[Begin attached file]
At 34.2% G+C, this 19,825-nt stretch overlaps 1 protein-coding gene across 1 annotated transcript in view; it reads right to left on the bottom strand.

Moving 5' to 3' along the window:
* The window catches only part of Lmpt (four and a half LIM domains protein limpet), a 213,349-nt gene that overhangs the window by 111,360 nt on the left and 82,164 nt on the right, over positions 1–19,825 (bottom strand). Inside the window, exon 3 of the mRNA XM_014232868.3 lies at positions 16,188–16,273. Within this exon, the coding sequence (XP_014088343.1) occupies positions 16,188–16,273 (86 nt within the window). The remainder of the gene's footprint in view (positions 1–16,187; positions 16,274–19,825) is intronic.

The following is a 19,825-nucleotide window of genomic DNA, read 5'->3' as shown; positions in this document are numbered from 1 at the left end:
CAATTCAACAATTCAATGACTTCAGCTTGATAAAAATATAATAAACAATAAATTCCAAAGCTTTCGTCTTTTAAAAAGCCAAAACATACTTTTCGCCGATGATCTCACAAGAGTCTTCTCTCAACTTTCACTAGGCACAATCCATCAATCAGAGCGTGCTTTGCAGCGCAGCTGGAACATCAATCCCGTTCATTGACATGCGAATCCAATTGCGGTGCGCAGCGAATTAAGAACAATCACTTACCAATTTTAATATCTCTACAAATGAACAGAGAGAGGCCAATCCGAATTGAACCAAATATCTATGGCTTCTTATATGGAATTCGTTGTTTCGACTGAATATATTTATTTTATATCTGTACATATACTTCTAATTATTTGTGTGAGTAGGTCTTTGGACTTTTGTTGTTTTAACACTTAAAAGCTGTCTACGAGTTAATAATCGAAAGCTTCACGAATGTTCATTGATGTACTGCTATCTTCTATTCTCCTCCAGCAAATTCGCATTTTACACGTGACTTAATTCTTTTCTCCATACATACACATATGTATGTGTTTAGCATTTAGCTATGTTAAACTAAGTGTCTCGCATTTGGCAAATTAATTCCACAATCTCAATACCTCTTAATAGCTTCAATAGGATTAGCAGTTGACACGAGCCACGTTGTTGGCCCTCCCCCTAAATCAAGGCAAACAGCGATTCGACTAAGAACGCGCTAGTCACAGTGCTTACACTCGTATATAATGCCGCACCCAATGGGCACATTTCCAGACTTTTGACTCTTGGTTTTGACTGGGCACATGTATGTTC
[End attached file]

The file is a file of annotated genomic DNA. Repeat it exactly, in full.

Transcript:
At 34.2% G+C, this 19,825-nt stretch overlaps 1 protein-coding gene across 1 annotated transcript in view; it reads right to left on the bottom strand.

Moving 5' to 3' along the window:
* The window catches only part of Lmpt (four and a half LIM domains protein limpet), a 213,349-nt gene that overhangs the window by 111,360 nt on the left and 82,164 nt on the right, over positions 1–19,825 (bottom strand). Inside the window, exon 3 of the mRNA XM_014232868.3 lies at positions 16,188–16,273. Within this exon, the coding sequence (XP_014088343.1) occupies positions 16,188–16,273 (86 nt within the window). The remainder of the gene's footprint in view (positions 1–16,187; positions 16,274–19,825) is intronic.

The following is a 19,825-nucleotide window of genomic DNA, read 5'->3' as shown; positions in this document are numbered from 1 at the left end:
CAATTCAACAATTCAATGACTTCAGCTTGATAAAAATATAATAAACAATAAATTCCAAAGCTTTCGTCTTTTAAAAAGCCAAAACATACTTTTCGCCGATGATCTCACAAGAGTCTTCTCTCAACTTTCACTAGGCACAATCCATCAATCAGAGCGTGCTTTGCAGCGCAGCTGGAACATCAATCCCGTTCATTGACATGCGAATCCAATTGCGGTGCGCAGCGAATTAAGAACAATCACTTACCAATTTTAATATCTCTACAAATGAACAGAGAGAGGCCAATCCGAATTGAACCAAATATCTATGGCTTCTTATATGGAATTCGTTGTTTCGACTGAATATATTTATTTTATATCTGTACATATACTTCTAATTATTTGTGTGAGTAGGTCTTTGGACTTTTGTTGTTTTAACACTTAAAAGCTGTCTACGAGTTAATAATCGAAAGCTTCACGAATGTTCATTGATGTACTGCTATCTTCTATTCTCCTCCAGCAAATTCGCATTTTACACGTGACTTAATTCTTTTCTCCATACATACACATATGTATGTGTTTAGCATTTAGCTATGTTAAACTAAGTGTCTCGCATTTGGCAAATTAATTCCACAATCTCAATACCTCTTAATAGCTTCAATAGGATTAGCAGTTGACACGAGCCACGTTGTTGGCCCTCCCCCTAAATCAAGGCAAACAGCGATTCGACTAAGAACGCGCTAGTCACAGTGCTTACACTCGTATATAATGCCGCACCCAATGGGCACATTTCCAGACTTTTGACTCTTGGTTTTGACTGGGCACATGTATGTTC